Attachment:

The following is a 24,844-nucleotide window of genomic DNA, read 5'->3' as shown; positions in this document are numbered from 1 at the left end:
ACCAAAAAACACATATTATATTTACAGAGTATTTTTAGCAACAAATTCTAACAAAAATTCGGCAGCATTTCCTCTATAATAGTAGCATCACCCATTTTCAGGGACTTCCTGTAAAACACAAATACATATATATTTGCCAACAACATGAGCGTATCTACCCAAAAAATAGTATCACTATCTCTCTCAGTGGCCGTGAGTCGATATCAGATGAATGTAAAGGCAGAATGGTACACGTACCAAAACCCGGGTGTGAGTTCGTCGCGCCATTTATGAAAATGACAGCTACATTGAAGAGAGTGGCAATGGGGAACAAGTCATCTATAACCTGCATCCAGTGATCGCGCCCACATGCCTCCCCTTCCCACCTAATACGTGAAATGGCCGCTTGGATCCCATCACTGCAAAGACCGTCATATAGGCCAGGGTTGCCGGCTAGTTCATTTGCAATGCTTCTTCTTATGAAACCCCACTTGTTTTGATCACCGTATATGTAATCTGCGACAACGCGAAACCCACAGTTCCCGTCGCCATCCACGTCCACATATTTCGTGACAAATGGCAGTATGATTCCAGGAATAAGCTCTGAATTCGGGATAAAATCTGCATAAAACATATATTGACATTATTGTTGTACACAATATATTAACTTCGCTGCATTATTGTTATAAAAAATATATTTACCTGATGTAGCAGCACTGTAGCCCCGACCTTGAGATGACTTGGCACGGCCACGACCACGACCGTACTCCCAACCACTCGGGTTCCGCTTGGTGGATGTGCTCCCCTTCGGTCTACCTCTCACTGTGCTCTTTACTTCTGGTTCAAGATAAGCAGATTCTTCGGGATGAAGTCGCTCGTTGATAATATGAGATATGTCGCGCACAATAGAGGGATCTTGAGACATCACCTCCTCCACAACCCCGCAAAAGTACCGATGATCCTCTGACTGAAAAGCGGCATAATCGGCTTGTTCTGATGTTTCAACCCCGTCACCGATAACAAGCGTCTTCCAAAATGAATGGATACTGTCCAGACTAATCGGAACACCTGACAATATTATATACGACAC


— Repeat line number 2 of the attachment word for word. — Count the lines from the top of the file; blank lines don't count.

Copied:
ACCAAAAAACACATATTATATTTACAGAGTATTTTTAGCAACAAATTCTAACAAAAATTCGGCAGCATTTCCTCTATAATAGTAGCATCACCCATTTTCAGGGACTTCCTGTAAAACACAAATACATATATATTTGCCAACAACATGAGCGTATCTACCCAAAAAATAGTATCACTATCTCTCTCAGTGGCCGTGAGTCGATATCAGATGAATGTAAAGGCAGAATGGTACACGTACCAAAACCCGGGTGTGAGTTCGTCGCGCCATTTATGAAAATGACAGCTACATTGAAGAGAGTGGCAATGGGGAACAAGTCATCTATAACCTGCATCCAGTGATCGCGCCCACATGCCTCCCCTTCCCACCTAATACGTGAAATGGCCGCTTGGATCCCATCACTGCAAAGACCGTCATATAGGCCAGGGTTGCCGGCTAGTTCATTTGCAATGCTTCTTCTTATGAAACCCCACTTGTTTTGATCACCGTATATGTAATCTGCGACAACGCGAAACCCACAGTTCCCGTCGCCATCCACGTCCACATATTTCGTGACAAATGGCAGTATGATTCCAGGAATAAGCTCTGAATTCGGGATAAAATCTGCATAAAACATATATTGACATTATTGTTGTACACAATATATTAACTTCGCTGCATTATTGTTATAAAAAATATATTTACCTGATGTAGCAGCACTGTAGCCCCGACCTTGAGATGACTTGGCACGGCCACGACCACGACCGTACTCCCAACCACTCGGGTTCCGCTTGGTGGATGTGCTCCCCTTCGGTCTACCTCTCACTGTGCTCTTTACTTCTGGTTCAAGATAAGCAGATTCTTCGGGATGAAGTCGCTCGTTGATAATATGAGATATGTCGCGCACAATAGAGGGATCTTGAGACATCACCTCCTCCACAACCCCGCAAAAGTACCGATGATCCTCTGACTGAAAAGCGGCATAATCGGCTTGTTCTGATGTTTCAACCCCGTCACCGATAACAAGCGTCTTCCAAAATGAATGGATACTGTCCAGACTAATCGGAACACCTGACAATATTATATACGACAC